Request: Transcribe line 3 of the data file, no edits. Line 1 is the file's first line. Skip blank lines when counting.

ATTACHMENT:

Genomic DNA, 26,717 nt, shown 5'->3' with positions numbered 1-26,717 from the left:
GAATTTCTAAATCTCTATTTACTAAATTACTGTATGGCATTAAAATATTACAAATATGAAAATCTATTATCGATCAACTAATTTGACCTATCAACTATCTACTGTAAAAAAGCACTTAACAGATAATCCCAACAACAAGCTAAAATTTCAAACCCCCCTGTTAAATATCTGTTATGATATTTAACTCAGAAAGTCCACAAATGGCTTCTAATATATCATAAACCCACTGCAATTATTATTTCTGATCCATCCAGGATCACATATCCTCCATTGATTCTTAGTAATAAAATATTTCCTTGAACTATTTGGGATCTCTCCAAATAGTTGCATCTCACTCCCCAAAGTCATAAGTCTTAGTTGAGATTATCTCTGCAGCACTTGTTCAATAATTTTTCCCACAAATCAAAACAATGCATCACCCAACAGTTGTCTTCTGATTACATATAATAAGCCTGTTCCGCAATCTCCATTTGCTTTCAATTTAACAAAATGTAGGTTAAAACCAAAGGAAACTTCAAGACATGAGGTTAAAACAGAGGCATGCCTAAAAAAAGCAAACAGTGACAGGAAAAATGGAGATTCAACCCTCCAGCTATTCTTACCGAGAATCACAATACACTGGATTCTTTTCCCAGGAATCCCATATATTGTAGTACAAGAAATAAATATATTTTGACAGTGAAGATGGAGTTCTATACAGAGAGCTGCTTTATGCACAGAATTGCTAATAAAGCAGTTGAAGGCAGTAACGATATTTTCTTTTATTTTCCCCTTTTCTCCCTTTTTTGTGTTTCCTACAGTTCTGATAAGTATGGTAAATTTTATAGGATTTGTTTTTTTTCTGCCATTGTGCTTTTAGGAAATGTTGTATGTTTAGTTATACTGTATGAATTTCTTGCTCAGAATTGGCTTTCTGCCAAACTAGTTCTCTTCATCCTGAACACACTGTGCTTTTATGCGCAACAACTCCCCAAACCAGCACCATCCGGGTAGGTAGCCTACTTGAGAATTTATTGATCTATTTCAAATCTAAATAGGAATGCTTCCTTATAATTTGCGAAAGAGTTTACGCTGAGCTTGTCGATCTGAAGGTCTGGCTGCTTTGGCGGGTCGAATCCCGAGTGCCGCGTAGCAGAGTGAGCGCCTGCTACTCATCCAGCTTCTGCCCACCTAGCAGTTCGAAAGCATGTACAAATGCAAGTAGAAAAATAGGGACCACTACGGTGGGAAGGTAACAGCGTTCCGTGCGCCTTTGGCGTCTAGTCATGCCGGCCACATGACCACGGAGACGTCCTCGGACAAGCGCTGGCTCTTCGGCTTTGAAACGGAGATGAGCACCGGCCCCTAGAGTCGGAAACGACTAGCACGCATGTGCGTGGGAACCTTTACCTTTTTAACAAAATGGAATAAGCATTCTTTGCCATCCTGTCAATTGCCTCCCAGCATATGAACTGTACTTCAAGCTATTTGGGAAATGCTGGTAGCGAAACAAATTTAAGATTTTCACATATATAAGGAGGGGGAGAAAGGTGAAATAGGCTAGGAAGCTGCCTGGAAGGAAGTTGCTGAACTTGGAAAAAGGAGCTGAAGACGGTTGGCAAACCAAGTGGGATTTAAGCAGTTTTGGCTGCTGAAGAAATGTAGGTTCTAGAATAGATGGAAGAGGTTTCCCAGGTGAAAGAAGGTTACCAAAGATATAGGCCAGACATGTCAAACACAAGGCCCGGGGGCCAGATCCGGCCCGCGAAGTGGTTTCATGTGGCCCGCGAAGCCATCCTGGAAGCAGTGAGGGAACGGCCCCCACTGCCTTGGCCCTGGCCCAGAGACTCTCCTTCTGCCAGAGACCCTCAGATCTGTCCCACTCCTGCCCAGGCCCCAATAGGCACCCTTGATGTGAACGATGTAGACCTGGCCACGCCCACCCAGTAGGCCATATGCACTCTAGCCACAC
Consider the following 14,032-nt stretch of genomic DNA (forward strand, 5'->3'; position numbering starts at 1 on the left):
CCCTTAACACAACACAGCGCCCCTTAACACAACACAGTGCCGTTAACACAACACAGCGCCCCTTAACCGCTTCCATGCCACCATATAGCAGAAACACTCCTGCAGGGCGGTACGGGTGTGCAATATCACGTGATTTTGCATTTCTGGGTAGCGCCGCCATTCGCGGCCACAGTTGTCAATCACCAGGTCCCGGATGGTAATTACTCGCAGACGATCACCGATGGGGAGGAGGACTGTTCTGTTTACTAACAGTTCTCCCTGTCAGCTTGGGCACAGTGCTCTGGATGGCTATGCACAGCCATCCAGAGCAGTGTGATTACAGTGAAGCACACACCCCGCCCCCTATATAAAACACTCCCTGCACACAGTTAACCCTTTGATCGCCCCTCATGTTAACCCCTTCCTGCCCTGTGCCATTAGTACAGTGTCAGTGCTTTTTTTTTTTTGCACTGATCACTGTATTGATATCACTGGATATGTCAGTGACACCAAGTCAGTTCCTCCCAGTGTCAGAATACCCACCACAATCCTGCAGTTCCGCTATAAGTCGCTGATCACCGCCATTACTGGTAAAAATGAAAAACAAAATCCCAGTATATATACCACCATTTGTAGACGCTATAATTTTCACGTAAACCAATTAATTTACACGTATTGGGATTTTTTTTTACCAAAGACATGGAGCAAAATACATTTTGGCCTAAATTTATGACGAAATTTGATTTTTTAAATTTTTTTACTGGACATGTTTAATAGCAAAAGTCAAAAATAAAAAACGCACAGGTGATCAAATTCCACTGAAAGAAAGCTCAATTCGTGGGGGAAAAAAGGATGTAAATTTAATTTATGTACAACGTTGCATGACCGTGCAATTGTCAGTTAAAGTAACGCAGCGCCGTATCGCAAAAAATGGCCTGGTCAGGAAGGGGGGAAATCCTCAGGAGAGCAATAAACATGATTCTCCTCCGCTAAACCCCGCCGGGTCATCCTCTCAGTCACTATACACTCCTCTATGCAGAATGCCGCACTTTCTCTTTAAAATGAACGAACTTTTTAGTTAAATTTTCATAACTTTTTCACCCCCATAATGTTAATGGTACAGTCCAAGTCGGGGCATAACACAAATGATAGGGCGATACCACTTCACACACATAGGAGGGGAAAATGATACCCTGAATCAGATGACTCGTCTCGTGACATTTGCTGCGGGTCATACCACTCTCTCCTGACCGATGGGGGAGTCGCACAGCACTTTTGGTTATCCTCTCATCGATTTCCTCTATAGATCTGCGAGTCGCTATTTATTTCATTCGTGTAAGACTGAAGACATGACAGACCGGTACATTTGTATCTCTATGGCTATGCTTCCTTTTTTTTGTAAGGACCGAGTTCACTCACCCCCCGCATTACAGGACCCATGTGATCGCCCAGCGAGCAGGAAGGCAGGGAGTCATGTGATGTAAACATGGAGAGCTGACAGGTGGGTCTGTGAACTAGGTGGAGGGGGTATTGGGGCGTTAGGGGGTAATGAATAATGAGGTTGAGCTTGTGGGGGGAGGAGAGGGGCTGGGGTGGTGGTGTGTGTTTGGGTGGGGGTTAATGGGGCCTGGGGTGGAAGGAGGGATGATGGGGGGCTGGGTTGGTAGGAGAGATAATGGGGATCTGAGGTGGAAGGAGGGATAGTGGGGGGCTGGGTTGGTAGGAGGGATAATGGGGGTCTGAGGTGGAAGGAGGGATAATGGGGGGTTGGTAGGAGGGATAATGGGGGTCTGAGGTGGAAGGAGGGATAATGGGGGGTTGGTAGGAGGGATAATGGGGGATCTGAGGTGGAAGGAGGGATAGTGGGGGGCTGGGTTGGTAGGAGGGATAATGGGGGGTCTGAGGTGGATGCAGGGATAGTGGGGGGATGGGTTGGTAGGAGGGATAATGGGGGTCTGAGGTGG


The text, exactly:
Consider the following 14,032-nt stretch of genomic DNA (forward strand, 5'->3'; position numbering starts at 1 on the left):